“Your Majesty looked, and there before you stood a large statue—an enormous, dazzling statue, awesome in appearance. The head of the statue was made of pure gold, its chest and arms of silver, its belly and thighs of bronze, its legs of iron, its feet partly of iron and partly of baked clay. While you were watching, a rock was cut out, but not by human hands. It struck the statue on its feet of iron and clay and smashed them. Then the iron, the clay, the bronze, the silver and the gold were all broken to pieces and became like chaff on a threshing floor in the summer. The wind swept them away without leaving a trace. But the rock that struck the statue became a huge mountain and filled the whole earth…. 44 “In the time of those kings, the God of heaven will set up a kingdom that will never be destroyed, nor will it be left to another people. It will crush all those kingdoms and bring them to an end, but it will itself endure forever. This is the meaning of the vision of the rock cut out of a mountain, but not by human hands—a rock that broke the iron, the bronze, the clay, the silver and the gold to pieces. “The great God has shown the king what will take place in the future. The dream is true and its interpretation is trustworthy.”

Daniel 2:31-35,44-45

King Nebuchadnezzar has a dream and Daniel interprets it. The statue, human made, is big, dazzling and awesome. The gold portion represents the Babylonian empire and it’s greatness. The other parts represent nations that come after: Persians, Greeks, Romans.

What a contrast: a rock cut from a mountain vs a dazzling statue. A regular rock except that it’s not cut by human hands. All of the statue’s dazzling beauty and awesome appearance fall to pieces because of the rock and this rock, grows to fill the whole earth and become a mountain. A rock, cut out from a mountain but not by human hands, which itself becomes a mountain that fills the earth.

What does Babylon represent? Babylon the great represents human greatness in our structures, institutions, our cities and our nations which rise to the top and look unbeatable and which become the objects of worship. It’s a greatness that is built at the expense of human life. This self centered worship creates endlessly consuming systems for the rich to live lavish lifestyles that are at the same time cruel to the poor and weak. Any city or nation that becomes like Babylon the great will also experience the same end as Babylon the great, dust.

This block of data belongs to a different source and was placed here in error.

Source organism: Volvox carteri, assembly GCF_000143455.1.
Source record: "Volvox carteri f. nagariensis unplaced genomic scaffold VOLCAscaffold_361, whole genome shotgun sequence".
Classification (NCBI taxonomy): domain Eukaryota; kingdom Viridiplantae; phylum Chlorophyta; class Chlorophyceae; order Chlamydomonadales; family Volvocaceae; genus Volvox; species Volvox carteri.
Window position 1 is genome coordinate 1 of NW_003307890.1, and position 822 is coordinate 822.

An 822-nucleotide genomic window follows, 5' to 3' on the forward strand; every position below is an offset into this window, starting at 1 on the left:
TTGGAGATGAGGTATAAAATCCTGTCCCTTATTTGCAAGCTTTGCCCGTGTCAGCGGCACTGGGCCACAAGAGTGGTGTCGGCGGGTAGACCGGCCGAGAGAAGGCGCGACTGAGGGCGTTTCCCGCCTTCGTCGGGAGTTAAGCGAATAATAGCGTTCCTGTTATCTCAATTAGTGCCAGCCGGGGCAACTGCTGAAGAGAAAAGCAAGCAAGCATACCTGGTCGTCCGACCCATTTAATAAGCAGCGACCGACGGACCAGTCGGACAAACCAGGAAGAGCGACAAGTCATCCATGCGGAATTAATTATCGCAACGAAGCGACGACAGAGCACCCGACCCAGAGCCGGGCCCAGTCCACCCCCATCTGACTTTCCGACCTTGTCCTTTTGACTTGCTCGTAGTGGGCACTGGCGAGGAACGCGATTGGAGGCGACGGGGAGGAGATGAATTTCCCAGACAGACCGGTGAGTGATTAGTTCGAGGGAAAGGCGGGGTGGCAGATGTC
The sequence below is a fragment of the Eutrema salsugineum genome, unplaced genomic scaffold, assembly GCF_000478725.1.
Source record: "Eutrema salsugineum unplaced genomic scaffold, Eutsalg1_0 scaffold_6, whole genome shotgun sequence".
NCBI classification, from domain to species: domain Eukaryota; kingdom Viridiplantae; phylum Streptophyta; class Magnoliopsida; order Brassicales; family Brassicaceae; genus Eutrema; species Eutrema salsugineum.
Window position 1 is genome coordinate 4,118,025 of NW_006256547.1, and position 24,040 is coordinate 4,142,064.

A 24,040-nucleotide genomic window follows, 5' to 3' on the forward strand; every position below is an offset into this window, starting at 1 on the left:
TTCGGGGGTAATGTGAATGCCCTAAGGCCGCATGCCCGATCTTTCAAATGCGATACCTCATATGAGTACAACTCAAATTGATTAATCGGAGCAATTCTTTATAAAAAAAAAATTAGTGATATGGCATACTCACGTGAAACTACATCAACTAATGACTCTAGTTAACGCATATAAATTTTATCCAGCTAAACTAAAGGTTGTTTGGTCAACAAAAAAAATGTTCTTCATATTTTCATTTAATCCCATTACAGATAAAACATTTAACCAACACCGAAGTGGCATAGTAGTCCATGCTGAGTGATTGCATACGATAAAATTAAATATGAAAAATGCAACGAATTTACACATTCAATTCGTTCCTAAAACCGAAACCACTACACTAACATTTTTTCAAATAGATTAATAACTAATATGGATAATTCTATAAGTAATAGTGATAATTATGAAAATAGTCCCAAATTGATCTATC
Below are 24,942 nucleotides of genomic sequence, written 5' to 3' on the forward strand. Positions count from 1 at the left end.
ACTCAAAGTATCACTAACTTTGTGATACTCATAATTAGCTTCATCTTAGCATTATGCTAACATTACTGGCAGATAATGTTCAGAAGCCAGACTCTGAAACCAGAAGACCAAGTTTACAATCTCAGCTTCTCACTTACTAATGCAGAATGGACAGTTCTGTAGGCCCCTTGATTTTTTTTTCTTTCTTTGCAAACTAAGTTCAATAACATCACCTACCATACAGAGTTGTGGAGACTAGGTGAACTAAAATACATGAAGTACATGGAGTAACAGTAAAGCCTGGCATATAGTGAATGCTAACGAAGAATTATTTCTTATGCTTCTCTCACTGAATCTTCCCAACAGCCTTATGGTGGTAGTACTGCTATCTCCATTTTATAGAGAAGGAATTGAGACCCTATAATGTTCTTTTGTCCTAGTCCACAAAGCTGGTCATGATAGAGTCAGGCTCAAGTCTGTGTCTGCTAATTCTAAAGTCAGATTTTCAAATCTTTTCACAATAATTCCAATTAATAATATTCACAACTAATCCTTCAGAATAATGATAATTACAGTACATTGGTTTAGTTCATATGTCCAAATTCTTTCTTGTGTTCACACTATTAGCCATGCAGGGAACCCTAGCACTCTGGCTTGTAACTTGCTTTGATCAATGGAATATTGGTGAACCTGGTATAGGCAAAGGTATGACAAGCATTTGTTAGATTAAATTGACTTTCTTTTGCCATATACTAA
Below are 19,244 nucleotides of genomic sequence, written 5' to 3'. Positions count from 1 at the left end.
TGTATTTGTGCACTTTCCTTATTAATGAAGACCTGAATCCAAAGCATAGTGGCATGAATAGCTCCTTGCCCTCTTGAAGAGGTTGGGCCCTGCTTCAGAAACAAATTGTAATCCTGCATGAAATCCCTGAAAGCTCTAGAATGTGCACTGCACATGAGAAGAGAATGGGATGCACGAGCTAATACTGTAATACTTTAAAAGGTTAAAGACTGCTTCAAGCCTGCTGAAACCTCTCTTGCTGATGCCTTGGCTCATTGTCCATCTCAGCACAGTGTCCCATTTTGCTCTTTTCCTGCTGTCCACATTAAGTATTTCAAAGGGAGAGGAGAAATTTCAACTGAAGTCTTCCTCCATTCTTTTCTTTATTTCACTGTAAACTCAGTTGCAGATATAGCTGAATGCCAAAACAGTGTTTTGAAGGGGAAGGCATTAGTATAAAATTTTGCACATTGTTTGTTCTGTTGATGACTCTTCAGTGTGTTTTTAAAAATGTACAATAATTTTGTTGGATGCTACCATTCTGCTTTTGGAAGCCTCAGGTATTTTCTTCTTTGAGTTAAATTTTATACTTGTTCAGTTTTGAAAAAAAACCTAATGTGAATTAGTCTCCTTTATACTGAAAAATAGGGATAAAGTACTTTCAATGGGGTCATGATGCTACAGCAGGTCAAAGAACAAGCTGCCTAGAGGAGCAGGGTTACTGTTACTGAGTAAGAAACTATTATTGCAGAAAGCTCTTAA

Heavenly Father, we praise you for your wisdom and we thank you for sending Jesus, the rock of our salvation, to free us from the power of the nations so that we are not caught up in false worship. We are citizens of the kingdom that will never be destroyed, the kingdom of our Lord Jesus.

We pray for the US, the nation that we live in. We pray that our leaders will be humble and repentant. We pray that our institutions will not be selfish and endlessly consuming. We pray that the people of the US will learn to live humbly and to bless their neighbor instead of living lavish lifestyles at the expense of the poor. We pray that the US will learn to bless the whole earth.

We pray for the church in the US to remain loyal to Jesus’ rule in our lives. In the name of Jesus we pray, Amen.